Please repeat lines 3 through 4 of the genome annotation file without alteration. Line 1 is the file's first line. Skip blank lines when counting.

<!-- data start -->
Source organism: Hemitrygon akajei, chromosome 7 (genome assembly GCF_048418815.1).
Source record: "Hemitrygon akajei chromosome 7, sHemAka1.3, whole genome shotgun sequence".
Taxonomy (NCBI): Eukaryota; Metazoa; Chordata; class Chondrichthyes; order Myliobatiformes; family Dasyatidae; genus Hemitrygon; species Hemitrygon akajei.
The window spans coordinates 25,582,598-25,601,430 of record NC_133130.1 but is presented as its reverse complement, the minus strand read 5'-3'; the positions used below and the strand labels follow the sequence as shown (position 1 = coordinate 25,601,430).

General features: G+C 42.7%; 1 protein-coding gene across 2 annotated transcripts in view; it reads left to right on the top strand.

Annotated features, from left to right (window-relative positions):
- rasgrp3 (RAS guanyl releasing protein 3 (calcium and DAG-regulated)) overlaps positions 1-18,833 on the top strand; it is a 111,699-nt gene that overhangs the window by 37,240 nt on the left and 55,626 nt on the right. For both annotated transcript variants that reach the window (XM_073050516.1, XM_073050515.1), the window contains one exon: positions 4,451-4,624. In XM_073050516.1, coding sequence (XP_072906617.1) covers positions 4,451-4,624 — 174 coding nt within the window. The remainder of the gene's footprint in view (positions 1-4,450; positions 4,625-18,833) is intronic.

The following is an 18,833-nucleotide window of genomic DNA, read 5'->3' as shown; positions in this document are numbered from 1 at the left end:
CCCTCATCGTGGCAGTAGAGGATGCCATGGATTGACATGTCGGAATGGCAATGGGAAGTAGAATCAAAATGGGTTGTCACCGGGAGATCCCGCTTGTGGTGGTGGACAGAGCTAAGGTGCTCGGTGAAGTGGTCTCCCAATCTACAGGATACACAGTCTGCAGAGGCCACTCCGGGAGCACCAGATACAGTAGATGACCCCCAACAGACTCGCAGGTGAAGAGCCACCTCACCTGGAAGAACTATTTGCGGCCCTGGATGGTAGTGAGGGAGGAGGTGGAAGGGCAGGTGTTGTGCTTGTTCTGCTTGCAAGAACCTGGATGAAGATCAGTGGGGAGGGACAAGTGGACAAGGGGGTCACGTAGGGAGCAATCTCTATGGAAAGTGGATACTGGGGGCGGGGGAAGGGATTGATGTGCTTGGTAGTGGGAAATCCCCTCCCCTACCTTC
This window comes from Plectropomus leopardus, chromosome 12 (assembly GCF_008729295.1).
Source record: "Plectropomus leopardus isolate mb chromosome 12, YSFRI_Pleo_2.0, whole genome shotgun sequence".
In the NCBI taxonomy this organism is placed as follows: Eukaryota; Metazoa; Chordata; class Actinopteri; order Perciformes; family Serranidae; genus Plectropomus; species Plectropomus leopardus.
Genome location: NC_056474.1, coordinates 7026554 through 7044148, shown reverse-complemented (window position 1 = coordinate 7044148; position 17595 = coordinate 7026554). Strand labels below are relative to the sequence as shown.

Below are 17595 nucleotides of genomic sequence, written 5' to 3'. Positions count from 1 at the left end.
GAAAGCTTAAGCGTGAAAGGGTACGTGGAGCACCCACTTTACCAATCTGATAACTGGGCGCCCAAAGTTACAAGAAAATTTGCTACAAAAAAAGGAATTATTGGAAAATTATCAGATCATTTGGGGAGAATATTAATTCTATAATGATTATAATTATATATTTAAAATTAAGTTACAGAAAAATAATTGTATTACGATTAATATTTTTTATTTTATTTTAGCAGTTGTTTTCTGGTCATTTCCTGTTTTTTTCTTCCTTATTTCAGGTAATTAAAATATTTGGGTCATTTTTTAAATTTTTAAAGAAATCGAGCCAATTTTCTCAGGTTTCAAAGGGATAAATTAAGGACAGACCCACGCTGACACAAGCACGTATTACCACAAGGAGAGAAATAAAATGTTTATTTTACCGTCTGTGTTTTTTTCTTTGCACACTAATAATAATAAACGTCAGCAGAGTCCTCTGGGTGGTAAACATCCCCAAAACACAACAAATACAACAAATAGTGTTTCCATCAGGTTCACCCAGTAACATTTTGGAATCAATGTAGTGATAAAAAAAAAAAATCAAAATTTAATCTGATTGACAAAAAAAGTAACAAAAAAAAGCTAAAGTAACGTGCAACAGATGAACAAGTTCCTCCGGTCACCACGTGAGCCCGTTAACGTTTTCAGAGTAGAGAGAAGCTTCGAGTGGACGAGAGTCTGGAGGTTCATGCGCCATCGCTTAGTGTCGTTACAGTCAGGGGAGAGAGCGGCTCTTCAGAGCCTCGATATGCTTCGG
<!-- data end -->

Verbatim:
Taxonomy (NCBI): Eukaryota; Metazoa; Chordata; class Chondrichthyes; order Myliobatiformes; family Dasyatidae; genus Hemitrygon; species Hemitrygon akajei.
The window spans coordinates 25,582,598-25,601,430 of record NC_133130.1 but is presented as its reverse complement, the minus strand read 5'-3'; the positions used below and the strand labels follow the sequence as shown (position 1 = coordinate 25,601,430).